• have opportunities for spiritual development.
There’s a lot that’s wrong with the way the Church works in the world today. Many dioceses, indeed, the Holy See and the Vatican, have effectively disaffected people because a lack of humanity, courage, love, compassion and faith. What comes to mind, is that working for the Church ought to be a place where the glory of God is man and woman fully alive working for something Greater: salvation.
If business is working on these matters, why not the Church? The proclamation of the Gospel and a sacramental life ought to take on best practices of the business world. I pray for the grace of knowing my own need for conversion, fraternity, vocation and mission. We all need a place to exercise a God-given diakonia and martyria (service and witness).
Saint John, beloved friend of the Lord, pray for us.

Martin Luther King, Jr and Saint Francis Xavier with the Church

Connecting people is a dangerous thing. It is even more perilous if you connect people from different centuries, places, ethnicities, religions and politics. I read this quote from Dr Martin Luther King, Jr (1929-1968) that made me think of those like Saint Francis Xavier had some difficulty convincing the “powers that be” that their behaviors, policies and attitudes are incoherent with the Gospel and Christ’s Church. I am thinking of Bartholomew de las Casas, OP, Blessed John Paul II, Blessed Mother Teresa of Calcutta, Blessed Franz Jägerstätter, OFS, Saint Katharine Drexel, Saint Frances Xavier Cabrini, Saint Thomas More, Venerable Servant of God Father Michael J. McGivney, Servant of God Dorothy Day, Obl SB, Father Alexander Men and countless others.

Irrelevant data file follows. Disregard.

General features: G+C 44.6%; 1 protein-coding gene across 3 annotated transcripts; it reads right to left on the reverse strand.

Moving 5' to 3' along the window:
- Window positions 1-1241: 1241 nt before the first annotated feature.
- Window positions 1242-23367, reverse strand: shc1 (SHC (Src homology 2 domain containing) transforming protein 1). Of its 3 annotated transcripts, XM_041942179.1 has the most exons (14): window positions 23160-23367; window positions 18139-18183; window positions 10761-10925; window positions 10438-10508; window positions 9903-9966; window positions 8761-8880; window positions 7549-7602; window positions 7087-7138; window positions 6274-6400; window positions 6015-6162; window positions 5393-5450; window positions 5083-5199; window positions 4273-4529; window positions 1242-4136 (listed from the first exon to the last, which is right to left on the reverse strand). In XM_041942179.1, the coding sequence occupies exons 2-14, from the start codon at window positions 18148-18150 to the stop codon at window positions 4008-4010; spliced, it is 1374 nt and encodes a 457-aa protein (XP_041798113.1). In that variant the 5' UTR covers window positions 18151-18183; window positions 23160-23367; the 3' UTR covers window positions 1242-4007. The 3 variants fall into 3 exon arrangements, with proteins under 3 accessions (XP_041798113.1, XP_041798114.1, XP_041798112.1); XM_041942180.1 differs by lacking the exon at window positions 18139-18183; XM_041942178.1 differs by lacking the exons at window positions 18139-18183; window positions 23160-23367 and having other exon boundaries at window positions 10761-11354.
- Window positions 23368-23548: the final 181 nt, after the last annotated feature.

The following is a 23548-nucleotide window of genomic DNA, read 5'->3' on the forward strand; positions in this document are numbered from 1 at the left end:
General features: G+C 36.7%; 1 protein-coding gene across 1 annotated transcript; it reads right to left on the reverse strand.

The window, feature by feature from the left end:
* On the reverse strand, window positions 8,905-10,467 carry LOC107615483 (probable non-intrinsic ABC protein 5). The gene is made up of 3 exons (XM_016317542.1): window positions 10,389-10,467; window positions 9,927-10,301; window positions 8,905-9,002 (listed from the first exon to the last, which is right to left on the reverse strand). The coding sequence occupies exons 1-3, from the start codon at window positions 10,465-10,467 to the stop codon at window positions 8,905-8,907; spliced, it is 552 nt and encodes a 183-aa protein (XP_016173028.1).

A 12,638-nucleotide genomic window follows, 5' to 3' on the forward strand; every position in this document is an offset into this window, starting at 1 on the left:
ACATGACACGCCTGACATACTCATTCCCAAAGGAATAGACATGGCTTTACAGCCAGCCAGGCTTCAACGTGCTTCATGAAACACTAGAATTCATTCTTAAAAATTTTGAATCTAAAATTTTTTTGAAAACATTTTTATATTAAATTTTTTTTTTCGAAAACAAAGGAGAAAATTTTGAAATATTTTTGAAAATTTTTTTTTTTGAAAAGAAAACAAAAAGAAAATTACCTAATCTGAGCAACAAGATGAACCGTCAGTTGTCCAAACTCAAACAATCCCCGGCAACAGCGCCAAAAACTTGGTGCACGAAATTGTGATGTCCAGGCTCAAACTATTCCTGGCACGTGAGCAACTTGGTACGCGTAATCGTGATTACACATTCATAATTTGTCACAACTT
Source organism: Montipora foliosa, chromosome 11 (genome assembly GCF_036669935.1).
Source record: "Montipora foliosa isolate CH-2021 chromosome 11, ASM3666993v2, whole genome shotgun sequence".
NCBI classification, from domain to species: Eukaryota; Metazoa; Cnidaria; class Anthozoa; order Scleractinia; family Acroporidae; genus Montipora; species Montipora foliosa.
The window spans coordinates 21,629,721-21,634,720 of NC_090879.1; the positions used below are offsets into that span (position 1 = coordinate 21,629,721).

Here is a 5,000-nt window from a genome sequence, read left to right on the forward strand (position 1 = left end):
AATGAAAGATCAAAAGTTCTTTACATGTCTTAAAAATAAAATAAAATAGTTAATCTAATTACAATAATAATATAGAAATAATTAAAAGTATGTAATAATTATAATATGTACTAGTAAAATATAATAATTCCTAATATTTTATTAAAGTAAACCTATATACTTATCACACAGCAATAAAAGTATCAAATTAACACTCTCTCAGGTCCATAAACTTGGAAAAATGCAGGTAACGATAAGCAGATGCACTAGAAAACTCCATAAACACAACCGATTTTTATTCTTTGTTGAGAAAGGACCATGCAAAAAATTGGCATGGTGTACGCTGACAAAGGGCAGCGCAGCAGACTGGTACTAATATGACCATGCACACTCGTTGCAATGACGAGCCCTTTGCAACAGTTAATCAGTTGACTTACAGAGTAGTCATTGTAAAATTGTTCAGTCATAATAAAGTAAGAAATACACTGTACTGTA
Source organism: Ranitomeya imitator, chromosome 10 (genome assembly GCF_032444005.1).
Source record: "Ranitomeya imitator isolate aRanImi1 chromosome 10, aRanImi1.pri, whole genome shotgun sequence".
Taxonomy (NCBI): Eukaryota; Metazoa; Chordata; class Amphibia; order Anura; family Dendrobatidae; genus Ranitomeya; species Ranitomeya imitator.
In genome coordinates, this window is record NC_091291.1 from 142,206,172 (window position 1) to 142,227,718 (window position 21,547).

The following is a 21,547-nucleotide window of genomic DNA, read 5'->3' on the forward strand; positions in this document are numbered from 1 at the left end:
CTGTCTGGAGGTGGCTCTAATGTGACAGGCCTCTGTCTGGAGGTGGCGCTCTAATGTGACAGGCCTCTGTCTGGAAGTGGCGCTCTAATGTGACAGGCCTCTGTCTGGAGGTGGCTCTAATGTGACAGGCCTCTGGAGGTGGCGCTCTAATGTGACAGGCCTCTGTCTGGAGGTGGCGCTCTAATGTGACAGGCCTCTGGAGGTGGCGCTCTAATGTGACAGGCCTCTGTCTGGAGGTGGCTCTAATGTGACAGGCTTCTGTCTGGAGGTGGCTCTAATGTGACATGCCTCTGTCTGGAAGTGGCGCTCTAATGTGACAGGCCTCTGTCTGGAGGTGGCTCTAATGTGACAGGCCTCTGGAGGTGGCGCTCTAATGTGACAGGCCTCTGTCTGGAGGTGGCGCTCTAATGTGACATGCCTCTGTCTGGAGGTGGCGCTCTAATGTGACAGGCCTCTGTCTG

What leads me to make this connect the dots? In his 1963 book, From his Sermons In Strength To Love, King stated, 
The Church must be reminded that it is not the master or the servant of the state, but rather the conscience of the state. It must be the guide and the critic of the state and never its tool. If the Church does not recapture it prophetic zeal it will become an irrelevant social club without morals or spiritual authority.
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About the author

Paul A. Zalonski is from New Haven, CT. He is a member of the Fraternity of Communion and Liberation, a Catholic ecclesial movement, and an Oblate of Saint Benedict. Contact Paul at paulzalonski[at]yahoo.com.